“Coming from a Christian background I knew that any contact might lead to temptation and we might end up committing fornication. Sometimes I would meet him while walking with my sister or another elderly person and I would ignore him and act like I didn’t know him out of respect of the person I would be with,” she said.

She said Mr Chinyere was a gifted athlete and she loved to watch him play soccer. 

“We also had a lot in common as we were head boy and head girl at our respective schools and we were both doing well in our studies.”

Mrs Chinyere later transferred to Zezani Primary School, a boarding school in Beitbridge District where she completed her primary education. It meant she now had limited time to see her prince charming.

Despite being far from her partner, Mrs Chinyere said her heart beat only for her future husband.

Taking over the story, exuding even more excitement, Mr Chinyere said when his inamorata transferred from the district, they could only meet over the school holidays. They could not communicate through letters out of fear that they would be intercepted by school authorities.

Mr Chinyere said the love-light that made Mrs Chinyere the beacon of his existence gave him patience and he knew deep in his heart that Mrs Chinyere would officially become his woman someday.

He said they dated for seven years and got customarily married in 1970. 

“When I talk to my children and grandchildren, I explain to them how much we valued courtship and took time to know one another before getting married. I met my wife in 1961, it took one year for her to accept my friend request and then another year for us to start dating. We then dated for seven years. By the time I went to pay lobola for her I knew exactly what I was doing,” he said.

Mr Chinyere said he sometimes had to walk around the shops aimlessly with the hope of seeing his darling.

“Sometimes I would walk about 10 kilometres to the Lutheran church which Mrs Chinyere was attending. Whenever I saw her, all the weariness would vanish and I knew it was worth it.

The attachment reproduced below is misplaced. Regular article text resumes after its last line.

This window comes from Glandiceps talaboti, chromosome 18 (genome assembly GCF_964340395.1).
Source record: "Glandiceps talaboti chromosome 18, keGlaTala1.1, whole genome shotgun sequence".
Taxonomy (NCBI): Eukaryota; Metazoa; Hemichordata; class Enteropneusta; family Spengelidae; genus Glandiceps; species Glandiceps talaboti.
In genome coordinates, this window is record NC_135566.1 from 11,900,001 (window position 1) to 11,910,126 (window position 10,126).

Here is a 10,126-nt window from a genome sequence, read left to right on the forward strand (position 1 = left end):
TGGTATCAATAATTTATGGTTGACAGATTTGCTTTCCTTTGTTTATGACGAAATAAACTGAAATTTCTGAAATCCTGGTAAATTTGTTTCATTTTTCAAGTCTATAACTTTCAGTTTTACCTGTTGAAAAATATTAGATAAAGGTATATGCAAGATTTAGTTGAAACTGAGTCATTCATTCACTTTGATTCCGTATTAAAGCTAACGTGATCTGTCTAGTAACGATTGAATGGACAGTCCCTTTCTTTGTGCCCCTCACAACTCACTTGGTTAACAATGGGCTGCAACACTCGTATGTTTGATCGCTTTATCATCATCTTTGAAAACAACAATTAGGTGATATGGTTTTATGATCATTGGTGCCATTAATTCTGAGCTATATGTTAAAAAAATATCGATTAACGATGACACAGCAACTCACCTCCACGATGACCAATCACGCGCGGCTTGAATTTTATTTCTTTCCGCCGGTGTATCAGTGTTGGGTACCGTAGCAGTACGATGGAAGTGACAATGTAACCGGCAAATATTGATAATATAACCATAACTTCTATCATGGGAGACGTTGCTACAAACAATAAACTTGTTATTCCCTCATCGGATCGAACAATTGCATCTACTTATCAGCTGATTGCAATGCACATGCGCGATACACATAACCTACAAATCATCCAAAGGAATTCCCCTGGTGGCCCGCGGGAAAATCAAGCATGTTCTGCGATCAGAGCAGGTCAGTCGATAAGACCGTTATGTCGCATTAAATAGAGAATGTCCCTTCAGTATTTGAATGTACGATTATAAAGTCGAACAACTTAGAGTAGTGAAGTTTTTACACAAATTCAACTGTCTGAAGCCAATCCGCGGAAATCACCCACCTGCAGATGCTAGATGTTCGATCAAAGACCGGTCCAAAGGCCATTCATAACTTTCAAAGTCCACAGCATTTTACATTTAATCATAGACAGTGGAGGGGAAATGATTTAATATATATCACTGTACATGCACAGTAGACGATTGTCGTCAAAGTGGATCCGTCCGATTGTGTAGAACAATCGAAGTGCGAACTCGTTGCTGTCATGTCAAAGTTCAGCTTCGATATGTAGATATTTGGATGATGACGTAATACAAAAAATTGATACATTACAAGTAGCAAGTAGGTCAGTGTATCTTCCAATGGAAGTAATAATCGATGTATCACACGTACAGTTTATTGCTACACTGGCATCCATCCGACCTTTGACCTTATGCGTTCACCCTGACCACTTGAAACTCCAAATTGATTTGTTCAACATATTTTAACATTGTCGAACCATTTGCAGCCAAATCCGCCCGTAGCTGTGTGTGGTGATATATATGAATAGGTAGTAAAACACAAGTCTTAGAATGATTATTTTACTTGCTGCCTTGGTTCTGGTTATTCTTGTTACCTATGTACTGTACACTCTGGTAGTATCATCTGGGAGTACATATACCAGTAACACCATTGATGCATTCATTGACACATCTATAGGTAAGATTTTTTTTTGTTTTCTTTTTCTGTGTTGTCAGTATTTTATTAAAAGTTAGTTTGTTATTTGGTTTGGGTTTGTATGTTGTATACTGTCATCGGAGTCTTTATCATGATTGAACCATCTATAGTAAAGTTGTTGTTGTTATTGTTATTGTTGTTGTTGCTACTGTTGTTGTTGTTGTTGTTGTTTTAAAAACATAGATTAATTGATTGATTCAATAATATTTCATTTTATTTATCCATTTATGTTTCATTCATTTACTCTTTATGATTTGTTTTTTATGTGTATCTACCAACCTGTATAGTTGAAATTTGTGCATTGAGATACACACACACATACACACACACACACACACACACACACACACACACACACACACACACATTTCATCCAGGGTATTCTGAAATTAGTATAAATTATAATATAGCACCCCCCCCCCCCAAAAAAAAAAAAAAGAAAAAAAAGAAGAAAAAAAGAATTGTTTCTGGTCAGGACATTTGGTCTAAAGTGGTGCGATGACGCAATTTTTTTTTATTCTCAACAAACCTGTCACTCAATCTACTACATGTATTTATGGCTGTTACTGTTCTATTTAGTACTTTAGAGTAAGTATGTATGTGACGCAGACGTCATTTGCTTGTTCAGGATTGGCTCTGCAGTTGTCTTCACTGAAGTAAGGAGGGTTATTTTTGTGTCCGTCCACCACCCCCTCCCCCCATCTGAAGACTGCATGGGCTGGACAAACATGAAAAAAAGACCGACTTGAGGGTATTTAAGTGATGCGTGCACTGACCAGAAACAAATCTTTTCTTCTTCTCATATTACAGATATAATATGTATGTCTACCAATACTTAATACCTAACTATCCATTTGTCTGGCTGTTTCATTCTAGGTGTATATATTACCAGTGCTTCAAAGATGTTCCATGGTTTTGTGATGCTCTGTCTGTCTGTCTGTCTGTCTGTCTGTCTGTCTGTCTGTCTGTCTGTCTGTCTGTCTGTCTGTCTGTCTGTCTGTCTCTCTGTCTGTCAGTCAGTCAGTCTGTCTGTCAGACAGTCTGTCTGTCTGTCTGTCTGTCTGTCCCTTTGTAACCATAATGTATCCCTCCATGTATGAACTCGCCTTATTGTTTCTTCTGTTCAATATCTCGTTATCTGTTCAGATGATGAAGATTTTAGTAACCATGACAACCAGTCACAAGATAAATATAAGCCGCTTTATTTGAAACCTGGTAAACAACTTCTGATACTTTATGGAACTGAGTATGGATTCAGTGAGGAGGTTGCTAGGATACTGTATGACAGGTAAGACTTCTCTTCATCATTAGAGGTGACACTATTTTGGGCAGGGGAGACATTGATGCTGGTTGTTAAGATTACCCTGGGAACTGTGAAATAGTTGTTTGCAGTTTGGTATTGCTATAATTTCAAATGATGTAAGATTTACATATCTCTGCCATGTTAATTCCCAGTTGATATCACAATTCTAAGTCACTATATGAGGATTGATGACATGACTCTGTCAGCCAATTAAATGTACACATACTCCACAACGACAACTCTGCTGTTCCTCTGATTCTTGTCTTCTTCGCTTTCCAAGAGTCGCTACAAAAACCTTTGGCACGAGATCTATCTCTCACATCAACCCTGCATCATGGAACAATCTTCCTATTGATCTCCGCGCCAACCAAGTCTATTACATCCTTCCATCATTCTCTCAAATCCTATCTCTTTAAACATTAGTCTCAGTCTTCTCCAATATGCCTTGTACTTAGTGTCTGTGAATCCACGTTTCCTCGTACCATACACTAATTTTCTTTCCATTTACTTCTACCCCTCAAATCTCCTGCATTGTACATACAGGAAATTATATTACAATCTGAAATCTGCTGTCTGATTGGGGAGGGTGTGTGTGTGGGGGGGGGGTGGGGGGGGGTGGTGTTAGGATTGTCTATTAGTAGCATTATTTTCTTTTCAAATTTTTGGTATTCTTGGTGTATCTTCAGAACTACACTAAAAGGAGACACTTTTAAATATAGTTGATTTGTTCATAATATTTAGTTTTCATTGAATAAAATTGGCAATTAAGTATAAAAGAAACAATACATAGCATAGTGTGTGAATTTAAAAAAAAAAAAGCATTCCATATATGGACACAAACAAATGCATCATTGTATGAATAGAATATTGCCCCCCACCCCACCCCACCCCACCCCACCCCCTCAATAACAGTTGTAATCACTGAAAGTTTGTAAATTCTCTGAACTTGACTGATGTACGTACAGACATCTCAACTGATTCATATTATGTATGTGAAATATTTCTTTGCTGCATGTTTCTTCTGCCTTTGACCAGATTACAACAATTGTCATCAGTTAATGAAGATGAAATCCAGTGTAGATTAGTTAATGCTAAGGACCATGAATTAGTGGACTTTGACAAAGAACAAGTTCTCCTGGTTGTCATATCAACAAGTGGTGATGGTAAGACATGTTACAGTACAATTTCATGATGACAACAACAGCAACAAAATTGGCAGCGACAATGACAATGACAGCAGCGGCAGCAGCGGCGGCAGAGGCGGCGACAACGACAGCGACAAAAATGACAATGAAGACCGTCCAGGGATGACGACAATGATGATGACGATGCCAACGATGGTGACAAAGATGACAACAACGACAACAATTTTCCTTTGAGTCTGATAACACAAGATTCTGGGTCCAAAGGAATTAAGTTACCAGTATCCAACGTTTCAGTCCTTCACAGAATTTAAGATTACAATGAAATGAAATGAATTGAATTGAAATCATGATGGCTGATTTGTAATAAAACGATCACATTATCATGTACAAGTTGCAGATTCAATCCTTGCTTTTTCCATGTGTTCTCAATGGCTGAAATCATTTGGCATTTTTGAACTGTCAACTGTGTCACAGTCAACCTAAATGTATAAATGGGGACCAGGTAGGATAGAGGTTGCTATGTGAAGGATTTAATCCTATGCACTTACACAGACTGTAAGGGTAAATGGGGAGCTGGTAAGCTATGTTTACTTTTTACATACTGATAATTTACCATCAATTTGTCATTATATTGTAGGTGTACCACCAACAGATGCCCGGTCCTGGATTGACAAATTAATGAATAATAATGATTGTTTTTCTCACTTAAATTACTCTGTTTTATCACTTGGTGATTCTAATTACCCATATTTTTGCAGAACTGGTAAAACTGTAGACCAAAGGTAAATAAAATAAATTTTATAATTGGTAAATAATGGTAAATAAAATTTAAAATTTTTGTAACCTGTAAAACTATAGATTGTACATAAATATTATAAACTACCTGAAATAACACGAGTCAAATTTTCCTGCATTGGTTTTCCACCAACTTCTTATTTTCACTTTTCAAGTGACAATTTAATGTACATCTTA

“It took me several years of writing letters, some which she never replied, being rejected several times, walking long distances and begging friends to mediate for me in order to win this woman’s heart. I will never exchange her for even all the riches in the universe,” he said.

Mr Chinyere said he got customarily married to his wife when he was 27 years old and she was 20. He said they were blessed with 10 children but one passed on. Seven of their children are teachers, one is a doctor and the other is a businessman.

Mr Chinyere said he raised his children by working as a builder while his wife helped him by selling farm produce, including fruit.

Their marriage officer Reverend Muiti Sibanda from the Evangelical Lutheran Church in Zimbabwe, who has been a marriage officer for 13 years said it was his first time to join together such as elderly couple, old enough to be his parents.

He said it was an eye-opening experience for him as he had to move out of his comfort zone and tailor-make a message for the elderly couple.

“It was the first time for me to officiate at a wedding of such an elderly couple. Normally I join together young couples or people who are getting into a union for the first time. I had to divert from how I usually operate as I couldn’t teach people that have 50-years’ experience in marriage what marriage is all about and what is expected of them. It was interesting as even the bridal team were elderly people,” he said.

Reverend Sibanda said they however held the marriage ceremony like any other as the bride walked down the aisle with her brother, the bride and groom exchanged vows, the veil was opened, they kissed and they put on rings.

He said the love journey of Mr and Mrs Chinyere was an important life lesson for many.

The couple has attributed the success of their marriage to God’s grace, humility and love for one another.

The elderly couple could not be outshined by young couples with their well decorated wedding set up. They had a three tier cake with three side pieces.

Their colour scheme was purple and grey. They took advantage of their local natural scenery to have a photoshoot next to a local dam. Community members and relatives came out in numbers to celebrate the significant milestone with the Chinyere family. — @DubeMatutu